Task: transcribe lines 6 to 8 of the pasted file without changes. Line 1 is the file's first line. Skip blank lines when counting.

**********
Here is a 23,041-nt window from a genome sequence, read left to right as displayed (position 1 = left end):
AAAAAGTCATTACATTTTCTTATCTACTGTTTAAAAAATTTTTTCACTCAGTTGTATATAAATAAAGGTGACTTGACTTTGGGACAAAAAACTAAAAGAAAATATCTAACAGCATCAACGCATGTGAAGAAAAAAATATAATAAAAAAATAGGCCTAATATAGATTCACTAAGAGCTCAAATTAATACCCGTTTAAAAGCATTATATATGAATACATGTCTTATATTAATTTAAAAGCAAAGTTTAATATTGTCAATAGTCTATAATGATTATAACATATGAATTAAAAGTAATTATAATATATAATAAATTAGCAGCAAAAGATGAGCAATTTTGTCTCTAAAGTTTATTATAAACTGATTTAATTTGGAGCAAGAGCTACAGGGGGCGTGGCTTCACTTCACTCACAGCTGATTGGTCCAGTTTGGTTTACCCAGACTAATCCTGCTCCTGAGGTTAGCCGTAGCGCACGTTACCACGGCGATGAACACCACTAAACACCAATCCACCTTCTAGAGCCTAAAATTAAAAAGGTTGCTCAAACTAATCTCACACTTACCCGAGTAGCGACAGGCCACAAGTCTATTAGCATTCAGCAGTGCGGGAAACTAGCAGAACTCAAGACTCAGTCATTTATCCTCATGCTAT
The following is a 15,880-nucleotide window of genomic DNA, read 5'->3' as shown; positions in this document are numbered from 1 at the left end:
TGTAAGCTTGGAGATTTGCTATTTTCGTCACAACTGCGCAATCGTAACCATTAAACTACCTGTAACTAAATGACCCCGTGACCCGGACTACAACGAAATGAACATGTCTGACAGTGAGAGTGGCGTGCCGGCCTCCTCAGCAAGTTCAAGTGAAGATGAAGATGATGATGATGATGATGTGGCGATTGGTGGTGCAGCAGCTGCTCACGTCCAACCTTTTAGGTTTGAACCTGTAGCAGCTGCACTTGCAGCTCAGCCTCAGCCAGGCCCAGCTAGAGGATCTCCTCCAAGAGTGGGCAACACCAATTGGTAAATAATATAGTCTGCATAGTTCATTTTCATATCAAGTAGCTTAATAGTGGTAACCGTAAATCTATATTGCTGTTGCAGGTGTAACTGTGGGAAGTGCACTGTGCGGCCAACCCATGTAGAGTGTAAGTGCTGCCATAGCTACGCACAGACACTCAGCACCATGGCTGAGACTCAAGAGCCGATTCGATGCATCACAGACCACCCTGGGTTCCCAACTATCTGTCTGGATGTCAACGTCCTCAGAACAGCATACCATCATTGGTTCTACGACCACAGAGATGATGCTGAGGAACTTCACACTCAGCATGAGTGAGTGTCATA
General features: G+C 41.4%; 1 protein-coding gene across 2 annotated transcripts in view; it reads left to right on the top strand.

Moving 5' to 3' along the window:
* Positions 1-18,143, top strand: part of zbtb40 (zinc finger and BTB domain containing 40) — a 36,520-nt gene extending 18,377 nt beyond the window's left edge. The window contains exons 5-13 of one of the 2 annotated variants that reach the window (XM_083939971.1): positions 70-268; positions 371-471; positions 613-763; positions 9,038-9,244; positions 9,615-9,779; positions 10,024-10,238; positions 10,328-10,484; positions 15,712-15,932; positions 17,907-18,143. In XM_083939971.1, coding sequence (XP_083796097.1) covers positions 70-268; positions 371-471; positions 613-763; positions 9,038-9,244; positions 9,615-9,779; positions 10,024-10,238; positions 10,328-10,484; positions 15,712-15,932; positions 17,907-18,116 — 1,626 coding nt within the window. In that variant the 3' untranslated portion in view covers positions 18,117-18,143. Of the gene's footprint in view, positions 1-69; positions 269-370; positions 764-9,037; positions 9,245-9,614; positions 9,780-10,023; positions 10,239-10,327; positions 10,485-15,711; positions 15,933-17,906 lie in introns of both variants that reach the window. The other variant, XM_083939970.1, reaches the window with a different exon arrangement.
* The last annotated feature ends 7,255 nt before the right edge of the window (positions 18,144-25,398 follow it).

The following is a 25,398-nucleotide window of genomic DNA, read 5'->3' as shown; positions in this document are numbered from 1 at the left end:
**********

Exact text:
Moving 5' to 3' along the window:
* Positions 1-18,143, top strand: part of zbtb40 (zinc finger and BTB domain containing 40) — a 36,520-nt gene extending 18,377 nt beyond the window's left edge. The window contains exons 5-13 of one of the 2 annotated variants that reach the window (XM_083939971.1): positions 70-268; positions 371-471; positions 613-763; positions 9,038-9,244; positions 9,615-9,779; positions 10,024-10,238; positions 10,328-10,484; positions 15,712-15,932; positions 17,907-18,143. In XM_083939971.1, coding sequence (XP_083796097.1) covers positions 70-268; positions 371-471; positions 613-763; positions 9,038-9,244; positions 9,615-9,779; positions 10,024-10,238; positions 10,328-10,484; positions 15,712-15,932; positions 17,907-18,116 — 1,626 coding nt within the window. In that variant the 3' untranslated portion in view covers positions 18,117-18,143. Of the gene's footprint in view, positions 1-69; positions 269-370; positions 764-9,037; positions 9,245-9,614; positions 9,780-10,023; positions 10,239-10,327; positions 10,485-15,711; positions 15,933-17,906 lie in introns of both variants that reach the window. The other variant, XM_083939970.1, reaches the window with a different exon arrangement.
* The last annotated feature ends 7,255 nt before the right edge of the window (positions 18,144-25,398 follow it).